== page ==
“The results of our survey are a wake-up call for all Americans,” said Diana Rodriguez-Zaba, founder of ServiceMaster Restoration by Zaba. “It’s alarming to see that so many households are not taking any proactive measures to prepare for natural disasters, despite the increasing frequency and severity of these events. Diligent property maintenance can mean the difference between preservation and loss – in fact, preparedness should not be considered a choice, but a necessity.”

ServiceMaster Restoration by Zaba has included some basic tips on how best to prepare for extreme weather events.


  • Create a defensible space around your home by clearing away brush and dead vegetation.
    • Use fire-resistant materials for roofing and siding if possible.
    • Prepare a ‘wildfire action plan’ with evacuation routes and a communication plan.
    • Have an emergency kit with N95 respirator masks to protect against smoke inhalation.
    • Keep a hose connected and ready to douse small fires if safe to do so.


  • Invest in water-efficient fixtures and appliances.
    • Landscape with drought-tolerant plants and practice water-conservation techniques.
    • Have a plan for maintaining critical water supplies for drinking, sanitation, and hygiene.
    • Stay informed about local water restrictions and conservation strategies.


• Secure heavy furniture and appliances to walls to prevent tipping.
• Store breakable items in low, closed cabinets with latches.
• Prepare an emergency kit with food, water, medications, flashlights, batteries, and a first aid kit.
• Plan and practice earthquake drills with your family to quickly find safe spots away from windows, bookcases, or tall furniture.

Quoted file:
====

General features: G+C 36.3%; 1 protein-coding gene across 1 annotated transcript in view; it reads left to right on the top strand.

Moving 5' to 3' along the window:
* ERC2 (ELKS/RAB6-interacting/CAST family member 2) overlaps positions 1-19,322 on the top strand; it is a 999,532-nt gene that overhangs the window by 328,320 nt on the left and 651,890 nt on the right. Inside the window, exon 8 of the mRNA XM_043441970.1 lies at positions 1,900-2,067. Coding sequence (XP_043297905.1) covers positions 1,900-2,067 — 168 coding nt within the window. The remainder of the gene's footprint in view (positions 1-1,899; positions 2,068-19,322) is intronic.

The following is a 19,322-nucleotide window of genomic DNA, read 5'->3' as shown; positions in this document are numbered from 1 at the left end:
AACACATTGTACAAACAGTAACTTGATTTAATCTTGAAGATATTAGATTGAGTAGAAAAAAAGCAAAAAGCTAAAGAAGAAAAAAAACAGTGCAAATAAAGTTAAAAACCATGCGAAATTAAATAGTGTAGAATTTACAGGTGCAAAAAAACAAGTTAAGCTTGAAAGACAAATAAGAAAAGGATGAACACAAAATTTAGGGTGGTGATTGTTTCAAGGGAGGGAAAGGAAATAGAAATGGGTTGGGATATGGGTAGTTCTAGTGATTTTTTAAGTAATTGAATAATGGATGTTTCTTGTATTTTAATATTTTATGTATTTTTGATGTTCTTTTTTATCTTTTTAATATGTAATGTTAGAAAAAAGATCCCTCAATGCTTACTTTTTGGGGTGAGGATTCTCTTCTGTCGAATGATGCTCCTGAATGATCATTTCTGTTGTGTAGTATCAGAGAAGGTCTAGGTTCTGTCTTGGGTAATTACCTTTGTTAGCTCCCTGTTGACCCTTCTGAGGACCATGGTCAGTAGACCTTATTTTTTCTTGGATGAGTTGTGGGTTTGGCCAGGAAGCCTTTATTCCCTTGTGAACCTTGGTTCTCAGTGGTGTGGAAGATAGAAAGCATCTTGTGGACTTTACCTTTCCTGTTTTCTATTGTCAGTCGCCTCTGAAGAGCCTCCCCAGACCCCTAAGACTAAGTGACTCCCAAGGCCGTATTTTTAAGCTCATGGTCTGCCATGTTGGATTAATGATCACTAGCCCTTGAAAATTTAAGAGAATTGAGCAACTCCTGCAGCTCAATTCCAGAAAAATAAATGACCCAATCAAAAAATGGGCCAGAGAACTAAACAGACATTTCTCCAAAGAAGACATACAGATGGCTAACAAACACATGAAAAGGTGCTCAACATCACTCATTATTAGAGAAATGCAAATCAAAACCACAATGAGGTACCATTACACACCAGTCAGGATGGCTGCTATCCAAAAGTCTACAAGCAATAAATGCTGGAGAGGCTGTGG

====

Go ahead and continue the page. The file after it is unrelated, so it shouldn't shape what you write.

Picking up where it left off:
• Know how to shut off gas, water, and electricity in case the lines are damaged.

• Elevate electrical systems, appliances, and install flood vents to reduce damage.
• Keep important documents in a waterproof container and create digital copies.
• Ensure proper landscaping to direct water away from your home.
• Consider investing in sandbags and other flood-defense materials.
• Create an evacuation plan that includes a go-bag with essentials and know local flood evacuation routes.

Hurricanes and tropical storms
• Install storm shutters or board up windows to protect them from breaking.
• Trim trees and shrubs around your home to make them more wind-resistant.
• Secure outdoor objects that could blow away or cause damage.
• Store a supply of non-perishable food and water for several days.
• Keep a battery-powered radio and stay informed about the storm’s path and emergency instructions.

• Identify a safe room or storm shelter in your home; if not available, a basement or an interior room on the lowest floor without windows is best.
• Keep helmets and heavy shoes in your shelter area to protect against flying debris.
• Conduct regular tornado drills with your family so everyone knows where to go and what to do.
• Have an emergency kit ready in your shelter area.